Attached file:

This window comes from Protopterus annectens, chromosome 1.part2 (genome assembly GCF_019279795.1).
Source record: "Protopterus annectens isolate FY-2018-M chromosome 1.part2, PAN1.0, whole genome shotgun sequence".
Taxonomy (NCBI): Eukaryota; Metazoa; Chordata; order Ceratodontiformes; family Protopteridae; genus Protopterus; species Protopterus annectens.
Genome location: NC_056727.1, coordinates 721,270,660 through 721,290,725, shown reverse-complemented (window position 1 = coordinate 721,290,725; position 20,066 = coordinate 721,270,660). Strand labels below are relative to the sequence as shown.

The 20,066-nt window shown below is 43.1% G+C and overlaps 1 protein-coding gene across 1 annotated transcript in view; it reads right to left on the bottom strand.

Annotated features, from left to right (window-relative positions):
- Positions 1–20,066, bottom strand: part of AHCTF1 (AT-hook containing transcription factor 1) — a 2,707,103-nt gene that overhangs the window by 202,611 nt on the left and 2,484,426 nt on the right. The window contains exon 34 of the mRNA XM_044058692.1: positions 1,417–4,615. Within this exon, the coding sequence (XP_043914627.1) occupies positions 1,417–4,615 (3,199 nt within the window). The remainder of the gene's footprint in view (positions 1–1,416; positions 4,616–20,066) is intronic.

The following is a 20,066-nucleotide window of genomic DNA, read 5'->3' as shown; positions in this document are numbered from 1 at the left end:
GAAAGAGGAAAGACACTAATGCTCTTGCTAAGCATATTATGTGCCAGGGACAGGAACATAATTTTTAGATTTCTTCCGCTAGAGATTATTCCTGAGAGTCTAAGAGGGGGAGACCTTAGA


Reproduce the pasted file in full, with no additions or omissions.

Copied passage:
This window comes from Protopterus annectens, chromosome 1.part2 (genome assembly GCF_019279795.1).
Source record: "Protopterus annectens isolate FY-2018-M chromosome 1.part2, PAN1.0, whole genome shotgun sequence".
Taxonomy (NCBI): Eukaryota; Metazoa; Chordata; order Ceratodontiformes; family Protopteridae; genus Protopterus; species Protopterus annectens.
Genome location: NC_056727.1, coordinates 721,270,660 through 721,290,725, shown reverse-complemented (window position 1 = coordinate 721,290,725; position 20,066 = coordinate 721,270,660). Strand labels below are relative to the sequence as shown.

The 20,066-nt window shown below is 43.1% G+C and overlaps 1 protein-coding gene across 1 annotated transcript in view; it reads right to left on the bottom strand.

Annotated features, from left to right (window-relative positions):
- Positions 1–20,066, bottom strand: part of AHCTF1 (AT-hook containing transcription factor 1) — a 2,707,103-nt gene that overhangs the window by 202,611 nt on the left and 2,484,426 nt on the right. The window contains exon 34 of the mRNA XM_044058692.1: positions 1,417–4,615. Within this exon, the coding sequence (XP_043914627.1) occupies positions 1,417–4,615 (3,199 nt within the window). The remainder of the gene's footprint in view (positions 1–1,416; positions 4,616–20,066) is intronic.

The following is a 20,066-nucleotide window of genomic DNA, read 5'->3' as shown; positions in this document are numbered from 1 at the left end:
GAAAGAGGAAAGACACTAATGCTCTTGCTAAGCATATTATGTGCCAGGGACAGGAACATAATTTTTAGATTTCTTCCGCTAGAGATTATTCCTGAGAGTCTAAGAGGGGGAGACCTTAGA